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On March 22, Downing Street announced plans to protect the 1.5 million people considered at high-risk if contracting the virus. While the response was criticised as being too late, the country entered lockdown on March 23, meaning all citizens must remain at home, except those who carry out “essential” jobs.

Despite the measures introduced and the highly-echoed advise to “remain at home,” reports continued that public transport in London was still packed.

According to a report in the Sunday Times the prime minister’s chief aide, Dominic Cummings, argued for a highly-restrictive lockdown that halted all movement in and out of the capital.

Military chiefs are said to have been advised to prepare their troops for the event of being deployed to enforce a lockdown.

While their potential involvement faced some criticism at first, the military’s help in the pandemic meant PPE was delivered to frontline healthcare workers and that field hospitals were built in time to treat Covid-19 patients.

Colonel Ashleigh Boreham, who has carried out two tours of Iraq and one of Afghanistan, said it was the biggest assignment of his career.

As commanding officer of 256 City of London Field Hospital, he oversees servicemen working on the NHS site.

Built in around ten day, the hospital has a bed capacity of 4,000.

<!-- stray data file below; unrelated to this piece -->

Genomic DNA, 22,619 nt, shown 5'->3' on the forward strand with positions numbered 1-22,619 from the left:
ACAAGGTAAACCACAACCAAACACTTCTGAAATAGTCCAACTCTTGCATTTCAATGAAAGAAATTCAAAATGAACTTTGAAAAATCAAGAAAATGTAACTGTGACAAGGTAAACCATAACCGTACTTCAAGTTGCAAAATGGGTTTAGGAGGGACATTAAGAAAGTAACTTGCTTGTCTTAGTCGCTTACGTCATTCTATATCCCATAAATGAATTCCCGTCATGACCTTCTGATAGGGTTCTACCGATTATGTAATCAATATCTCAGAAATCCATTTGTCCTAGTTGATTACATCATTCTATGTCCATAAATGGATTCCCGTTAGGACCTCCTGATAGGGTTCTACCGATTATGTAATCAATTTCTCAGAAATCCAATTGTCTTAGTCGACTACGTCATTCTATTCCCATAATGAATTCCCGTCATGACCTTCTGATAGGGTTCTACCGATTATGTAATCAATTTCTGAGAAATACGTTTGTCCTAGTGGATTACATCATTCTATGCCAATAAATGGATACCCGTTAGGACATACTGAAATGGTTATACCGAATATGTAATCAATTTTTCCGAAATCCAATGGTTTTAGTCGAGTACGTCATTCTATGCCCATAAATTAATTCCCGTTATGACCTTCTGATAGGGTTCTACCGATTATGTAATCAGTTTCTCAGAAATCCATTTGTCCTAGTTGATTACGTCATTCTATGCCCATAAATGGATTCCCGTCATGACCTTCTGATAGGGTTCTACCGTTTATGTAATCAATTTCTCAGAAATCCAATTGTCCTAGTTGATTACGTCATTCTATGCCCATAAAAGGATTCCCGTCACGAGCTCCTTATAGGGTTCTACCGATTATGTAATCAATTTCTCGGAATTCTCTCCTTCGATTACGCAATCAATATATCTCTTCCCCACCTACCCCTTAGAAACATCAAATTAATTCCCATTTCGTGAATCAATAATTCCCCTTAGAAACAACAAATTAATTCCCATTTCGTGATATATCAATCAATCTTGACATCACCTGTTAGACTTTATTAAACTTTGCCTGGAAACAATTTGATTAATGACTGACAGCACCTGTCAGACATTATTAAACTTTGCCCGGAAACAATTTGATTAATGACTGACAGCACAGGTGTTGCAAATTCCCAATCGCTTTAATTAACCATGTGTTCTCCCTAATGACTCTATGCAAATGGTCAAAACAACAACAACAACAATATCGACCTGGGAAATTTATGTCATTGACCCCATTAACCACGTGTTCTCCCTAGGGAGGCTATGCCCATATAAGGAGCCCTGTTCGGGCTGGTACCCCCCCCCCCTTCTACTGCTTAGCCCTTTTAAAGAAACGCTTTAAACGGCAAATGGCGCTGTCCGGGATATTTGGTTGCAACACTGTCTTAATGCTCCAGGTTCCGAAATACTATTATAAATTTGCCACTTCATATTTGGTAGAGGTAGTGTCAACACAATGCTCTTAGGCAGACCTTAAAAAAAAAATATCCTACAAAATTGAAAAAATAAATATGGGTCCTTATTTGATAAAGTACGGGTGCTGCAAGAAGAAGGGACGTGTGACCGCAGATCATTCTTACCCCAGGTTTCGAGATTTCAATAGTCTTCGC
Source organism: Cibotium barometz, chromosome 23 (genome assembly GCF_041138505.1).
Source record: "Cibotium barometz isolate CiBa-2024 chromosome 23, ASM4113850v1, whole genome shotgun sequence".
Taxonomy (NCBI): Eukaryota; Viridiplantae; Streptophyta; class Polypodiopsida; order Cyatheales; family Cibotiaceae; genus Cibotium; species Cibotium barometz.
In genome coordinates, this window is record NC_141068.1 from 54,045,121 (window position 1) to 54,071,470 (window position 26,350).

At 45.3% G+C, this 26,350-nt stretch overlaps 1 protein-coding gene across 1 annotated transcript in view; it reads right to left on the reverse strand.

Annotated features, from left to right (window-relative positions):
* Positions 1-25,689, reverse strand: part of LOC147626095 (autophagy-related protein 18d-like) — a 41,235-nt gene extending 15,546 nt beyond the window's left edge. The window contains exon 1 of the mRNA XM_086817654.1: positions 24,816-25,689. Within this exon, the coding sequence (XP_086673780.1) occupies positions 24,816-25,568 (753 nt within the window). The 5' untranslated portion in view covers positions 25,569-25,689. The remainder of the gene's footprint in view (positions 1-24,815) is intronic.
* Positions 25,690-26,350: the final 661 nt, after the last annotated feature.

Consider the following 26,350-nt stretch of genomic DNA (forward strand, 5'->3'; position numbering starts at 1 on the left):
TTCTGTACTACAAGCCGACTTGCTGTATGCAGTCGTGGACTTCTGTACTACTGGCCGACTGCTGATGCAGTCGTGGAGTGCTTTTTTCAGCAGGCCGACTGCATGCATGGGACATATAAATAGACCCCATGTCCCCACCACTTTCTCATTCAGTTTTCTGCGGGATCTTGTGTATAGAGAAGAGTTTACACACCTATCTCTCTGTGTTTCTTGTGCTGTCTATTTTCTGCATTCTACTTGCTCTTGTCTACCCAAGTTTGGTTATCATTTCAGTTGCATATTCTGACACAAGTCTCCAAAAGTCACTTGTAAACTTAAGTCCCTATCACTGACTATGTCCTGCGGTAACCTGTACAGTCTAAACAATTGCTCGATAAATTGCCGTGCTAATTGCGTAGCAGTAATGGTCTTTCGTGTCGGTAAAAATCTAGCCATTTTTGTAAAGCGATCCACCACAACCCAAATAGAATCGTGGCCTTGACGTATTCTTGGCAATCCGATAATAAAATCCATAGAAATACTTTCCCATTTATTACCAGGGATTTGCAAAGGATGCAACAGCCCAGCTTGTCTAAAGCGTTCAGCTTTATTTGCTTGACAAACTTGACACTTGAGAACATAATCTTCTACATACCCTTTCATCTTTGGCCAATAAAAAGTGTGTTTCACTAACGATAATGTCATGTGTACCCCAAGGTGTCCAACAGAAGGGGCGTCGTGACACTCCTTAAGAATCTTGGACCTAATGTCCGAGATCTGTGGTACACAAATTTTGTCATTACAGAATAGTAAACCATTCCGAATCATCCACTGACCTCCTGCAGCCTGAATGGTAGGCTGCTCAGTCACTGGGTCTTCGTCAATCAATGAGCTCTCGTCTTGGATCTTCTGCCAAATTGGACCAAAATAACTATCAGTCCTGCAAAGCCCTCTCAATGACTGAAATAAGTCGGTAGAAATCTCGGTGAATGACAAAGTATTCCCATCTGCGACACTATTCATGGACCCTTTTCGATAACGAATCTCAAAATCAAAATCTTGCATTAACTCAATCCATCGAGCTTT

Similar sites were set up in Manchester, Birmingham and Glasgow to relieve pressure on existing hospitals across the country.

READ MORE: Children half as likely to catch coronavirus than adults, UK study

Speaking to the Sunday Times Colonel Boreham, who helped build field hospitals across the globe, said: “We are building a hospital for people in our nation.

“You are saving people’s lives and they could be the lives of your families. It’s the biggest job I’ve ever done.

“My grandfather was at the Somme, this is no different. I’m just at a different battle.

“I’m from London, I have friends and family in London. Many of the people working here, many of the soldiers working here, are from London.”

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“We are doing this to save the lives of Londoners. These are our comrades, there’s no difference. It doesn’t matter if they are civilian or military.”

He said the NHS, which is leading the efforts, and the military had “one single purpose, one single aim to save lives”.

His mother, 88, is in “lockdown” at home in London, alongside his son, he said.

Speaking about his mother, he said: “She has been proud of me since the moment I joined the army.”

Colonel Boreham said having loved ones close by meant that the mission to tackle the pandemic was “very personal.”

He explained: “It is very personal, it cannot be anything else. It focuses the mind, and that is why you have everyone pulling together.”

During a tour in Afghanistan in 2013-14, Colonel Boreham was commander med, meaning he supervised for all the military medical efforts in the war-zone.

The NHS Nightingale project is his last assignment before he retires.

“At every stage the NHS are leading this, we are literally just doing that little bit of assisting and planning. They are amazing,” he said.

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